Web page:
Buffett Paper Deal More Nostalgic Than Strategic, Fitch Says

Berkshire Hathaway Inc. Chairman Warren Buffett
Warren Buffett, chairman and chief executive officer of Berkshire Hathaway Inc. Photographer: Tomohiro Ohsumi/Bloomberg

Berkshire Hathaway Inc.’s deal to acquire the Omaha World-Herald Co., publisher of the company’s hometown newspaper, was “more nostalgic than strategic” by Chairman Warren Buffett, Fitch Ratings said.

“Buffett appears to be showing a bit of sentiment,” the ratings firm said today in a statement on Omaha, Nebraska-based Berkshire.

Berkshire agreed to pay $150 million and assume debt, the paper reported last week. Buffett has said newspaper buyers may have motives other than profit, given declining readership and competition from other information sources.

“For a local resident, ownership of a city’s paper, like ownership of a sports team, still produces instant prominence,” Buffett wrote in a letter accompanying Berkshire’s 2006 annual report. “With it typically comes power and influence. These are ruboffs that appeal to many people with money. Beyond that, civic-minded, wealthy individuals may feel that local ownership will serve their community well. That’s why Peter Kiewit bought the Omaha paper more than 40 years ago.”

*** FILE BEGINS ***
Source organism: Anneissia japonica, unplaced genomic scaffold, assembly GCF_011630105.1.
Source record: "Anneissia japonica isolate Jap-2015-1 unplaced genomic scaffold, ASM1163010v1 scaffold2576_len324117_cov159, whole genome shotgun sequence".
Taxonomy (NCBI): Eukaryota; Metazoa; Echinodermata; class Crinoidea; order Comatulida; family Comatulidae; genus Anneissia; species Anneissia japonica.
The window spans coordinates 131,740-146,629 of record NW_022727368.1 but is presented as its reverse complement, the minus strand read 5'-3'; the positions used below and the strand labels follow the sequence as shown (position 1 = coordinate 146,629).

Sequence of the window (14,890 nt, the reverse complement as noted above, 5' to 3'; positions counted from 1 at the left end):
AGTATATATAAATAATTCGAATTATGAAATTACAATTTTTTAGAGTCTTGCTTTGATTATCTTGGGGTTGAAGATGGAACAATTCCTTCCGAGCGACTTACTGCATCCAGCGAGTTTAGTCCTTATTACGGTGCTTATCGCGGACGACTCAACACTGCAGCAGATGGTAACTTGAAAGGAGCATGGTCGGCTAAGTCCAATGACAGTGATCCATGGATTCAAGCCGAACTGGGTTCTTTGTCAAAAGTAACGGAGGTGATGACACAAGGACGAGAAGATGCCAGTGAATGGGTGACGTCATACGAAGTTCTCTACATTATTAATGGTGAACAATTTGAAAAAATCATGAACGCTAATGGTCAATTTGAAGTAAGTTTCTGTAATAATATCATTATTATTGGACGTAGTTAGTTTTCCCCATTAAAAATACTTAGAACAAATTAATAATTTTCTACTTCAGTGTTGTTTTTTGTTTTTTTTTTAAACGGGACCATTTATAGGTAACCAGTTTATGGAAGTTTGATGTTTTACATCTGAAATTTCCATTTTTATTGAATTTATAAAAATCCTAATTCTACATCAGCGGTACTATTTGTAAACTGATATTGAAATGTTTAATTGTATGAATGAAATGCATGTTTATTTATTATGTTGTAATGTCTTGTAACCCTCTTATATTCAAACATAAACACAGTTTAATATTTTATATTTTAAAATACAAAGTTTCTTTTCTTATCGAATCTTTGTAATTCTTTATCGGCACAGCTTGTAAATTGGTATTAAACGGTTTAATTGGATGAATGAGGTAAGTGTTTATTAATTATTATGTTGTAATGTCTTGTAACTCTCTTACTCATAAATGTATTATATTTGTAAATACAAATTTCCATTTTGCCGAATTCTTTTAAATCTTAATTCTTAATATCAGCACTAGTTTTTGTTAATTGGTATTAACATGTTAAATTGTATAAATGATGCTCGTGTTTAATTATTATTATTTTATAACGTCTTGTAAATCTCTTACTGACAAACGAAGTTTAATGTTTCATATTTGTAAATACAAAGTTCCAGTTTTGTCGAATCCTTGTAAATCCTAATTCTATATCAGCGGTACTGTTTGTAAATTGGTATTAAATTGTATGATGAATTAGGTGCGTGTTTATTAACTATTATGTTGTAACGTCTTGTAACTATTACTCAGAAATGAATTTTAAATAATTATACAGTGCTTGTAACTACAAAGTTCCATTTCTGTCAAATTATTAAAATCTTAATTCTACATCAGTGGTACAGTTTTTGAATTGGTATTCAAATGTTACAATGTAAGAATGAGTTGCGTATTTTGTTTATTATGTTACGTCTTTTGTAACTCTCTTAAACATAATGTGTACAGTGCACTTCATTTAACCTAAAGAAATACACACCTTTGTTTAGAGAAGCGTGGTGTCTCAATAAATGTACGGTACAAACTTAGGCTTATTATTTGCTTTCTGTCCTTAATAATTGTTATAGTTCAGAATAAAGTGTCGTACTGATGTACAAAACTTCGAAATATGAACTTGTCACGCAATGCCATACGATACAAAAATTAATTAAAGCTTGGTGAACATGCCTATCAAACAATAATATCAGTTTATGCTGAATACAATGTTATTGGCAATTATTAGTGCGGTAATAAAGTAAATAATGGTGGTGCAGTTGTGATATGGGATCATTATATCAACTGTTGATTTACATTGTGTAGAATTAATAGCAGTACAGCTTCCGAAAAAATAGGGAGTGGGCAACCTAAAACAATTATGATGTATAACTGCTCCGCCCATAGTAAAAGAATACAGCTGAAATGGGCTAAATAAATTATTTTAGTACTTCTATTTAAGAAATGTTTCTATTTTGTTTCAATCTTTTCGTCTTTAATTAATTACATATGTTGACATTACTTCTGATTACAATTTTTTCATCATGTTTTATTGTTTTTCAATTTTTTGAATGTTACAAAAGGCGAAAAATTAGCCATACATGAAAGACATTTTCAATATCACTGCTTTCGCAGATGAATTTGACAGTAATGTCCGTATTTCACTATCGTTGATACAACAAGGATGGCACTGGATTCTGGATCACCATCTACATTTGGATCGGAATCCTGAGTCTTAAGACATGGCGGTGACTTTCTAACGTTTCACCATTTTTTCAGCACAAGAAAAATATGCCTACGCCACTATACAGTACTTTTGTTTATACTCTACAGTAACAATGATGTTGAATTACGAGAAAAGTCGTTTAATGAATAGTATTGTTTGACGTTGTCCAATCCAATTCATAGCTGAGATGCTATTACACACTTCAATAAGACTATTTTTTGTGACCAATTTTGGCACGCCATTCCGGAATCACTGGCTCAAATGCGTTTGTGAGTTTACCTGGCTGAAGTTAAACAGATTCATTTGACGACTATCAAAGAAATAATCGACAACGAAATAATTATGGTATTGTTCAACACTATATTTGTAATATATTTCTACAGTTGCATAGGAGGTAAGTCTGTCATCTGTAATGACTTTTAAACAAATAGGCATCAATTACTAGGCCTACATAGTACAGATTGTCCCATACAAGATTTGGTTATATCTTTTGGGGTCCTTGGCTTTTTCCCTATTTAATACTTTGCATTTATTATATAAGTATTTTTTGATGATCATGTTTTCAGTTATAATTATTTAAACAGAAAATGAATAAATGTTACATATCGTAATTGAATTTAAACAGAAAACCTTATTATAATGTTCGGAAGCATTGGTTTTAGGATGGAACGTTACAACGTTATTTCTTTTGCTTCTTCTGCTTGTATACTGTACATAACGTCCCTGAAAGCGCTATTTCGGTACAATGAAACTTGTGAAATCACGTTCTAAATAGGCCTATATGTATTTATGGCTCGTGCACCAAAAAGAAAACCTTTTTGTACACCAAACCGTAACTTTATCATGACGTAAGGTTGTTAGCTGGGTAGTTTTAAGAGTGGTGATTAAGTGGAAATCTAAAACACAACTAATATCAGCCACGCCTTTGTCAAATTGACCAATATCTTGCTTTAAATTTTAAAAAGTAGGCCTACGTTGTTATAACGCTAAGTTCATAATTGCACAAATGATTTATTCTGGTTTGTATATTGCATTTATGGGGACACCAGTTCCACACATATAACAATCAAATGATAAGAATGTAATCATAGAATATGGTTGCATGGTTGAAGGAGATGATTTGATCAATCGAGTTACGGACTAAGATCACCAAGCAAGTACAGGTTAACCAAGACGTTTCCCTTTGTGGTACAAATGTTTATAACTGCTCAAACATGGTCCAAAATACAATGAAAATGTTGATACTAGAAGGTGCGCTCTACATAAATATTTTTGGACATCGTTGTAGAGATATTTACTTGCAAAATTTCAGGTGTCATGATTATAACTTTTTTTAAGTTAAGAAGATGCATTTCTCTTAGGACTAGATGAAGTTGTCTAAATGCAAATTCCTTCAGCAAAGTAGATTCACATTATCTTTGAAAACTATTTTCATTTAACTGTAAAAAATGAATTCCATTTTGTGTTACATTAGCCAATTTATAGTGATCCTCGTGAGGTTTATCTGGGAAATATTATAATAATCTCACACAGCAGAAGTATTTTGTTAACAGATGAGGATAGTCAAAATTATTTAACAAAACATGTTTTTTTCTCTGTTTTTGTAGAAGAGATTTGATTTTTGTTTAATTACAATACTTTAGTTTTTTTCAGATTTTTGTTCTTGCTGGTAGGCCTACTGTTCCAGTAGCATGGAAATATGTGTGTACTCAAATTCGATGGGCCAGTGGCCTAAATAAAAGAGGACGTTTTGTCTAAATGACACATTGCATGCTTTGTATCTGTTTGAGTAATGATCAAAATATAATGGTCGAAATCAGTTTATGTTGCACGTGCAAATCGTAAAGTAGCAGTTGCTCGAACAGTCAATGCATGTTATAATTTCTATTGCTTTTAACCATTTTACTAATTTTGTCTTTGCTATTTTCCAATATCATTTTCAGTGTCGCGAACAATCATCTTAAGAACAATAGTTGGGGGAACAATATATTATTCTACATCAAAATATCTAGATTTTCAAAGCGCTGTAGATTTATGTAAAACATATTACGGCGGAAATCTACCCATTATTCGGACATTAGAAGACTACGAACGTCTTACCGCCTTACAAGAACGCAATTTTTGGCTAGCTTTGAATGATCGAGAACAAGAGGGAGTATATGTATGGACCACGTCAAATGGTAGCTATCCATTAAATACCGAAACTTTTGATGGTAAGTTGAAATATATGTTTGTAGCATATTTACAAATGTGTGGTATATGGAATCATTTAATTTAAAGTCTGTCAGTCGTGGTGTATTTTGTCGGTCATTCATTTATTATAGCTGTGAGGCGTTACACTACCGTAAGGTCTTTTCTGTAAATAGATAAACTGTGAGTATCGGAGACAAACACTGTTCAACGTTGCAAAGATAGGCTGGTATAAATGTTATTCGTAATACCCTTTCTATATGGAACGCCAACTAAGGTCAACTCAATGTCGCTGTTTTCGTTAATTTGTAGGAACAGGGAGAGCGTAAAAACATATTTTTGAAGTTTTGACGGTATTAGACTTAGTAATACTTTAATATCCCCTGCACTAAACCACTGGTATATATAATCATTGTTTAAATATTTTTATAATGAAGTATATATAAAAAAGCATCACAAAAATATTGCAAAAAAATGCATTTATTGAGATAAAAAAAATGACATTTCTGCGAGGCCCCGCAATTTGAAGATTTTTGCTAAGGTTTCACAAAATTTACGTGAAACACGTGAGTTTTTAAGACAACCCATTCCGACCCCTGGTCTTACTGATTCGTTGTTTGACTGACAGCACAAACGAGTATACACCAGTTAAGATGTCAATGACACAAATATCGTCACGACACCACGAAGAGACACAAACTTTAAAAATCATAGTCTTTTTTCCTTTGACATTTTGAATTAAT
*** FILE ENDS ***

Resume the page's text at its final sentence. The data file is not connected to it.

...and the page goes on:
The newspaper deal is “very small” for Berkshire, Fitch said. Buffett spent almost $9 billion this year to buy Lubrizol Corp. and about $25.5 billion last year for the 77.5 percent of railroad Burlington Northern Santa Fe that Berkshire didn’t already own.

Berkshire is rated AA- by Fitch, the firm’s fourth highest of 10 investment-grade levels.